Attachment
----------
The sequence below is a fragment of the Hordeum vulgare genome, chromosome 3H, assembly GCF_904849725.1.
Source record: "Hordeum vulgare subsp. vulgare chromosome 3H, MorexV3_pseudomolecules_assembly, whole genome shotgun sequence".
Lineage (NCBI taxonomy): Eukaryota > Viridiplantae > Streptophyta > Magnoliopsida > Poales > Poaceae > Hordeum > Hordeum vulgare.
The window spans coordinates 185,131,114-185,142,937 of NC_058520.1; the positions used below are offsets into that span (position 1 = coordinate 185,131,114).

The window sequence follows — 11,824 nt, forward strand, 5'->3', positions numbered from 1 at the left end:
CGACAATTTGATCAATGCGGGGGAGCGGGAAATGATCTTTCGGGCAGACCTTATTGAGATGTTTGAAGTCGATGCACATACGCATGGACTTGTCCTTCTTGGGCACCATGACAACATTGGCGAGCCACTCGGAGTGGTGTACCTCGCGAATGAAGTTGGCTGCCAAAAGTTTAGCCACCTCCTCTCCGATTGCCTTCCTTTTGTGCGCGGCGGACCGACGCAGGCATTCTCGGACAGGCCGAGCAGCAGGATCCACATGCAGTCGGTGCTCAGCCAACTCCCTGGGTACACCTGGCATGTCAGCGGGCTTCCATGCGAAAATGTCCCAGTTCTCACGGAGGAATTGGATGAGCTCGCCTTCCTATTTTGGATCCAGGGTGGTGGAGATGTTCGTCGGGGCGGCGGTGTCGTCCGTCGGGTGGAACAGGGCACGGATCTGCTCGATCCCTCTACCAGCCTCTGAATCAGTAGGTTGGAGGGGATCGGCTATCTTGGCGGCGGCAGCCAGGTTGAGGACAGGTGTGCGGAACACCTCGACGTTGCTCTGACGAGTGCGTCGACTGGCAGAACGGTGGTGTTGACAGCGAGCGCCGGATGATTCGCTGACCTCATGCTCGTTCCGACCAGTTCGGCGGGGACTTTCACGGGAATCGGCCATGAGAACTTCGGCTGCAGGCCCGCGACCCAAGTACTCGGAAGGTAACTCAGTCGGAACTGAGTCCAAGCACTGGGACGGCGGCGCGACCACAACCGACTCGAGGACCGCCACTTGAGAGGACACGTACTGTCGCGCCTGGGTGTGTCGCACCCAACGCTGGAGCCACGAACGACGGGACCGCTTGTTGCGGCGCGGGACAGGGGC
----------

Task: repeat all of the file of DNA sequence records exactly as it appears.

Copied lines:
The sequence below is a fragment of the Hordeum vulgare genome, chromosome 3H, assembly GCF_904849725.1.
Source record: "Hordeum vulgare subsp. vulgare chromosome 3H, MorexV3_pseudomolecules_assembly, whole genome shotgun sequence".
Lineage (NCBI taxonomy): Eukaryota > Viridiplantae > Streptophyta > Magnoliopsida > Poales > Poaceae > Hordeum > Hordeum vulgare.
The window spans coordinates 185,131,114-185,142,937 of NC_058520.1; the positions used below are offsets into that span (position 1 = coordinate 185,131,114).

The window sequence follows — 11,824 nt, forward strand, 5'->3', positions numbered from 1 at the left end:
CGACAATTTGATCAATGCGGGGGAGCGGGAAATGATCTTTCGGGCAGACCTTATTGAGATGTTTGAAGTCGATGCACATACGCATGGACTTGTCCTTCTTGGGCACCATGACAACATTGGCGAGCCACTCGGAGTGGTGTACCTCGCGAATGAAGTTGGCTGCCAAAAGTTTAGCCACCTCCTCTCCGATTGCCTTCCTTTTGTGCGCGGCGGACCGACGCAGGCATTCTCGGACAGGCCGAGCAGCAGGATCCACATGCAGTCGGTGCTCAGCCAACTCCCTGGGTACACCTGGCATGTCAGCGGGCTTCCATGCGAAAATGTCCCAGTTCTCACGGAGGAATTGGATGAGCTCGCCTTCCTATTTTGGATCCAGGGTGGTGGAGATGTTCGTCGGGGCGGCGGTGTCGTCCGTCGGGTGGAACAGGGCACGGATCTGCTCGATCCCTCTACCAGCCTCTGAATCAGTAGGTTGGAGGGGATCGGCTATCTTGGCGGCGGCAGCCAGGTTGAGGACAGGTGTGCGGAACACCTCGACGTTGCTCTGACGAGTGCGTCGACTGGCAGAACGGTGGTGTTGACAGCGAGCGCCGGATGATTCGCTGACCTCATGCTCGTTCCGACCAGTTCGGCGGGGACTTTCACGGGAATCGGCCATGAGAACTTCGGCTGCAGGCCCGCGACCCAAGTACTCGGAAGGTAACTCAGTCGGAACTGAGTCCAAGCACTGGGACGGCGGCGCGACCACAACCGACTCGAGGACCGCCACTTGAGAGGACACGTACTGTCGCGCCTGGGTGTGTCGCACCCAACGCTGGAGCCACGAACGACGGGACCGCTTGTTGCGGCGCGGGACAGGGGC